The second reason In the recent article, entitled "10 Reasons To Eat Vegetarian" is: Reduce risk of heart disease, because a vegetarian diet is high in fresh fruits and vegetables, legumes, whole grains, and plant-based proteins have been linked to significant reductions in heart disease.
Have you been thinking about going vegetarian? There has been a lot of focus recently on what you can do for the environment by going meatless more often.
With the majority of the world's crops going to feed livestock and more rainforests being bulldozed in order to meet that demand, meat is becoming less attractive to many.
However, if the environment isn't enough to change your mind about meat, maybe your health will be.
Research Shows A Reduced Risk of Heart Disease
According to research from the University of Oxford, your risk of heart disease can be reduced by as much as a third by going vegetarian.
Additionally, your risk of death or hospitalization due to heart issues is also reduced by almost 33%.
The study itself focused on the differences in heart disease rates between meat eaters and vegetarians.
With heart disease being the leading cause of death in the US (and the majority of other developed countries) this is an important subject to tackle.
What the researchers found, in addition to the results notes above is that eating a vegetarian diet reduces the likelihood of high cholesterol and high blood pressure, which of course, is an important part of preventing heart disease.
The Oxford University study included over 40,000 participants and less than half of them were vegetarian.
It's typical for studies of this kind to include fewer vegetarians than meat eaters, which was funded by Cancer Research UK and the Medical Research Council.
The Risks For A Heart Disease Between Meat Eaters And Vegetarians
The research teams used precise approximations of the risks between meat eaters and vegetarians.
The researchers found the eating a vegetarian diet clearly reduced the risk of heart disease when compared to meat eaters.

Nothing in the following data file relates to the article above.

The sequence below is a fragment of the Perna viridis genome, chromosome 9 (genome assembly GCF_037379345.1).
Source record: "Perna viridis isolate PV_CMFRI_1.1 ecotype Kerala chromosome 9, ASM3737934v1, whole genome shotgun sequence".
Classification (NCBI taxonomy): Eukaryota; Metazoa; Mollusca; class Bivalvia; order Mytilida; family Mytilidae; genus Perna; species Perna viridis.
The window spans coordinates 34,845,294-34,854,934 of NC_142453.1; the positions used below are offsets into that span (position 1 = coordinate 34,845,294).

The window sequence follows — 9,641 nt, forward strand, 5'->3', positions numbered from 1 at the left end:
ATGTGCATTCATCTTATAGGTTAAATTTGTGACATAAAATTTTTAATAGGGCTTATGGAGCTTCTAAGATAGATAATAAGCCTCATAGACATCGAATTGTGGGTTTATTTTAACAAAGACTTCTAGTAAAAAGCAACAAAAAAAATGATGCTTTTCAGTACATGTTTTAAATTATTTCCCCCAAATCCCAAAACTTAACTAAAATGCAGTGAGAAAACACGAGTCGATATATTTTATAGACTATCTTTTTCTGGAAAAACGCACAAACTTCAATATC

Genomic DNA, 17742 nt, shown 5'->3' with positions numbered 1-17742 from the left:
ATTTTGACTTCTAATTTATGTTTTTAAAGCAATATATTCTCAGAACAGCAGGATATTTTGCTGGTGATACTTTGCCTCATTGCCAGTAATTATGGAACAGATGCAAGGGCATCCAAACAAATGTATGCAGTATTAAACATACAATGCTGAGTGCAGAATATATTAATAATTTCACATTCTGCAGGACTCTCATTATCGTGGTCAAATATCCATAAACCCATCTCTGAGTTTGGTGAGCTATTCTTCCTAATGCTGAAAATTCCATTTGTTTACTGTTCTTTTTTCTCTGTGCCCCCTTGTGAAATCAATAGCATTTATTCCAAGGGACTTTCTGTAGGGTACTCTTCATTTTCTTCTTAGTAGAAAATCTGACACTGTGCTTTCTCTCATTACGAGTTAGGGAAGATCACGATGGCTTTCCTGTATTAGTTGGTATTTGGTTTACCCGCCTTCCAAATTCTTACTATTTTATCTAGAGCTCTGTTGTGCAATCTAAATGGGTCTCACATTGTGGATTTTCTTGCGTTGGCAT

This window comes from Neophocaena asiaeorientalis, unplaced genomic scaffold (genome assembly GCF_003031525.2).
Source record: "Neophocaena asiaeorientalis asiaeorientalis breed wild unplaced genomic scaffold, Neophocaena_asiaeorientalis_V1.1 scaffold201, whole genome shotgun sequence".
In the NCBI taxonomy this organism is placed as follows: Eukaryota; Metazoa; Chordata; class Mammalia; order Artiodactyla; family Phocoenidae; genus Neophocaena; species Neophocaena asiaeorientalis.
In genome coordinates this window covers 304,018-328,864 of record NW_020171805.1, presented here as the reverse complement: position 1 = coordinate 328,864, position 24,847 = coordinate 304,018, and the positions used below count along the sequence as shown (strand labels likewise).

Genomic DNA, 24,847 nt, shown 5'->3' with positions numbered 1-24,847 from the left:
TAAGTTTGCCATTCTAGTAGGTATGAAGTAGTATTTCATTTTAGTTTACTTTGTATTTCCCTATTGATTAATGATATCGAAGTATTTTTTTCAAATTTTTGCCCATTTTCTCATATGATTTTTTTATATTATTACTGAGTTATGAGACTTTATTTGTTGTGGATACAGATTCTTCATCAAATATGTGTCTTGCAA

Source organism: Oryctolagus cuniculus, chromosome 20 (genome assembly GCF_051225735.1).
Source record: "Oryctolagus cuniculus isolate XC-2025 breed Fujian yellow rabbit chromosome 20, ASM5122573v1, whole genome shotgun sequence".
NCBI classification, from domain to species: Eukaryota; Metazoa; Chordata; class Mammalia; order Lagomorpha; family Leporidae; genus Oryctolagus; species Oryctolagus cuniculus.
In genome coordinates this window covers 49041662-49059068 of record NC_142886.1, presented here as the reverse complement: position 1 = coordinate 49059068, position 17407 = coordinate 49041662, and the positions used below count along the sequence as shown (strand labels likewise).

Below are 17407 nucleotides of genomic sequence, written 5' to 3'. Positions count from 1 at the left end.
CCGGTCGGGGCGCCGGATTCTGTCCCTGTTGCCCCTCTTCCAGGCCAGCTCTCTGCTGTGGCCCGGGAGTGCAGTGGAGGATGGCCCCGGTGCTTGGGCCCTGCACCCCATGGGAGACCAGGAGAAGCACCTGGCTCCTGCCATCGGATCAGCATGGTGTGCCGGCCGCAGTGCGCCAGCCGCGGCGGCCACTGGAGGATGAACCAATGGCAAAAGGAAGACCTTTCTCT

Controls were put in place, too, for alcohol, smoking, education, physical fitness and activity, age, as well as socioeconomic backgrounds.
This study spanned the course of decades, with questionnaires given some time in the 1990s. Participants were quizzed on their alcohol consumption, smoking habits, exercise, and diet.
Volunteers gave blood so that cholesterol levels could be checked and had their blood pressure taken, too.
The researchers monitored their participants until 2009. The vegetarians experienced lower blood pressure, lower cholesterol and again, this is believed to be the reason that vegetarians have such a low rate of heart disease compared to meat eaters.
Additionally, vegetarians usually have a lower BMI and are less likely to develop diabetes.
There is an important component in achieving a healthy vegetarian diet, however. One of the biggest issues with vegetarian diets is that many people who follow them don't do so properly.
You may have run into these types, those who call themselves vegetarians but don't actually eat vegetables or fruit.
You can get the necessary protein your body requires through a variety of other food sources.
Additionally, the fatty acids your body and brain needs from fish can also be found in plant-based foods.
There is nothing that meat provides you with that you can't find elsewhere, it's simply all about getting enough of it – WebMD suggests a diet packed with whole grains, dark leafy greens, and plenty of fruits and vegetables is sufficient to maintain health.
If you're not sure about cutting meat out entirely you can reduce your meat intake gradually – go meat-free at least one (or one extra) day a week.
There are plenty of meat substitutes available, so even if you miss the texture, taste, and feel of meat – you can get something fairly close to it in the aisles of your grocery store.
Just be sure to check the ingredients to ensure there aren't hidden salts, fats, and other additives.